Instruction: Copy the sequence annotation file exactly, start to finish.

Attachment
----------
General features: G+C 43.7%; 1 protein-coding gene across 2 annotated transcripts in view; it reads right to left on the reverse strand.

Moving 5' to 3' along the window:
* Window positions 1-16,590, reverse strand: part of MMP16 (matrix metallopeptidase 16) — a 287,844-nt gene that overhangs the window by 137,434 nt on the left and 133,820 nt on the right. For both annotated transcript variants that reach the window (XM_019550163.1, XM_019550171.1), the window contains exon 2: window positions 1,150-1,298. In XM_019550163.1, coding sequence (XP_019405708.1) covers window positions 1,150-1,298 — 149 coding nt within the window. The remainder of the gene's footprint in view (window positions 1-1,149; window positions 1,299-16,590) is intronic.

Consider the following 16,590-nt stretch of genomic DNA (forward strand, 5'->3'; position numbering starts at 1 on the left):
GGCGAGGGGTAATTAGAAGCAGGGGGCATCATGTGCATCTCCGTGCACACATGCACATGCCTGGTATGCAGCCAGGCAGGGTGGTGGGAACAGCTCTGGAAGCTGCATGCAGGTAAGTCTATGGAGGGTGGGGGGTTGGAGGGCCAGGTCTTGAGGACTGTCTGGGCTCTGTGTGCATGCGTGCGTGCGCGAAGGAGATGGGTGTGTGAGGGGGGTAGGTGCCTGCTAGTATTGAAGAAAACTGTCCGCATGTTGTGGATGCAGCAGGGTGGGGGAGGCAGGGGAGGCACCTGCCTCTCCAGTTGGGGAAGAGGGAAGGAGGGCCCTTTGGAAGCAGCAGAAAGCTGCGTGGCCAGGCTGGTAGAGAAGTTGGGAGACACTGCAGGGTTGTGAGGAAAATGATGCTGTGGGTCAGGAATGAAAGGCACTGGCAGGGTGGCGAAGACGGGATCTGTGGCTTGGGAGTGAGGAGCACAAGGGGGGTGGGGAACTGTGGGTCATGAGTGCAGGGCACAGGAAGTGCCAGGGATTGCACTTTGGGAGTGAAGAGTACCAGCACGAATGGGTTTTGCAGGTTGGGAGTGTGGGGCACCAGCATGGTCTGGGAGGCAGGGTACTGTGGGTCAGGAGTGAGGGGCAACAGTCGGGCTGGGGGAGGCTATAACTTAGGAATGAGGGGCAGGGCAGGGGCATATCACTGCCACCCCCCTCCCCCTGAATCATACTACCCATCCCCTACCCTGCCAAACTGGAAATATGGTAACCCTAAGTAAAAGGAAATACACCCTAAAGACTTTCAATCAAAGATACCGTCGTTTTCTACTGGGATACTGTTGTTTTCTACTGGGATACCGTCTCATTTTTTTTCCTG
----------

General features: G+C 43.7%; 1 protein-coding gene across 2 annotated transcripts in view; it reads right to left on the reverse strand.

Moving 5' to 3' along the window:
* Window positions 1-16,590, reverse strand: part of MMP16 (matrix metallopeptidase 16) — a 287,844-nt gene that overhangs the window by 137,434 nt on the left and 133,820 nt on the right. For both annotated transcript variants that reach the window (XM_019550163.1, XM_019550171.1), the window contains exon 2: window positions 1,150-1,298. In XM_019550163.1, coding sequence (XP_019405708.1) covers window positions 1,150-1,298 — 149 coding nt within the window. The remainder of the gene's footprint in view (window positions 1-1,149; window positions 1,299-16,590) is intronic.

Consider the following 16,590-nt stretch of genomic DNA (forward strand, 5'->3'; position numbering starts at 1 on the left):
GGCGAGGGGTAATTAGAAGCAGGGGGCATCATGTGCATCTCCGTGCACACATGCACATGCCTGGTATGCAGCCAGGCAGGGTGGTGGGAACAGCTCTGGAAGCTGCATGCAGGTAAGTCTATGGAGGGTGGGGGGTTGGAGGGCCAGGTCTTGAGGACTGTCTGGGCTCTGTGTGCATGCGTGCGTGCGCGAAGGAGATGGGTGTGTGAGGGGGGTAGGTGCCTGCTAGTATTGAAGAAAACTGTCCGCATGTTGTGGATGCAGCAGGGTGGGGGAGGCAGGGGAGGCACCTGCCTCTCCAGTTGGGGAAGAGGGAAGGAGGGCCCTTTGGAAGCAGCAGAAAGCTGCGTGGCCAGGCTGGTAGAGAAGTTGGGAGACACTGCAGGGTTGTGAGGAAAATGATGCTGTGGGTCAGGAATGAAAGGCACTGGCAGGGTGGCGAAGACGGGATCTGTGGCTTGGGAGTGAGGAGCACAAGGGGGGTGGGGAACTGTGGGTCATGAGTGCAGGGCACAGGAAGTGCCAGGGATTGCACTTTGGGAGTGAAGAGTACCAGCACGAATGGGTTTTGCAGGTTGGGAGTGTGGGGCACCAGCATGGTCTGGGAGGCAGGGTACTGTGGGTCAGGAGTGAGGGGCAACAGTCGGGCTGGGGGAGGCTATAACTTAGGAATGAGGGGCAGGGCAGGGGCATATCACTGCCACCCCCCTCCCCCTGAATCATACTACCCATCCCCTACCCTGCCAAACTGGAAATATGGTAACCCTAAGTAAAAGGAAATACACCCTAAAGACTTTCAATCAAAGATACCGTCGTTTTCTACTGGGATACTGTTGTTTTCTACTGGGATACCGTCTCATTTTTTTTCCTG